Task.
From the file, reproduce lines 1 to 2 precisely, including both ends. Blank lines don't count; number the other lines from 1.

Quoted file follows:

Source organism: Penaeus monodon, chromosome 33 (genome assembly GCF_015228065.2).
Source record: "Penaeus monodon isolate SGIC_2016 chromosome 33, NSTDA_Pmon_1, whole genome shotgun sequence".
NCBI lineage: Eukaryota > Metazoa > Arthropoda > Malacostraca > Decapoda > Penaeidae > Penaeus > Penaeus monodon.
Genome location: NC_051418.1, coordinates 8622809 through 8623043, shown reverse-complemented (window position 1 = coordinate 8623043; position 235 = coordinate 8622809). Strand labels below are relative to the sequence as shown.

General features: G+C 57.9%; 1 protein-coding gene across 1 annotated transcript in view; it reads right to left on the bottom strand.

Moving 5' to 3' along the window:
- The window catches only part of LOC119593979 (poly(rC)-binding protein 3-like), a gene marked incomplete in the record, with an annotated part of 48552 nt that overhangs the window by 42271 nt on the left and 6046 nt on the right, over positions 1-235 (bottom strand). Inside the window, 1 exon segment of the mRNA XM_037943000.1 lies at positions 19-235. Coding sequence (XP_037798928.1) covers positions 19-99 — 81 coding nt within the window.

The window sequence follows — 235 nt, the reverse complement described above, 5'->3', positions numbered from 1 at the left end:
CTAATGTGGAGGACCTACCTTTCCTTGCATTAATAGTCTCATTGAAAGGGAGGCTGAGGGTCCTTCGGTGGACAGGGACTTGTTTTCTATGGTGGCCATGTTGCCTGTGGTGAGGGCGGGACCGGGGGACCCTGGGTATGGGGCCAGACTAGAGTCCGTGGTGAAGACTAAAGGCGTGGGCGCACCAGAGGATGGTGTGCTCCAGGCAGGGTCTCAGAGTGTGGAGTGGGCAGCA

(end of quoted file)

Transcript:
Source organism: Penaeus monodon, chromosome 33 (genome assembly GCF_015228065.2).
Source record: "Penaeus monodon isolate SGIC_2016 chromosome 33, NSTDA_Pmon_1, whole genome shotgun sequence".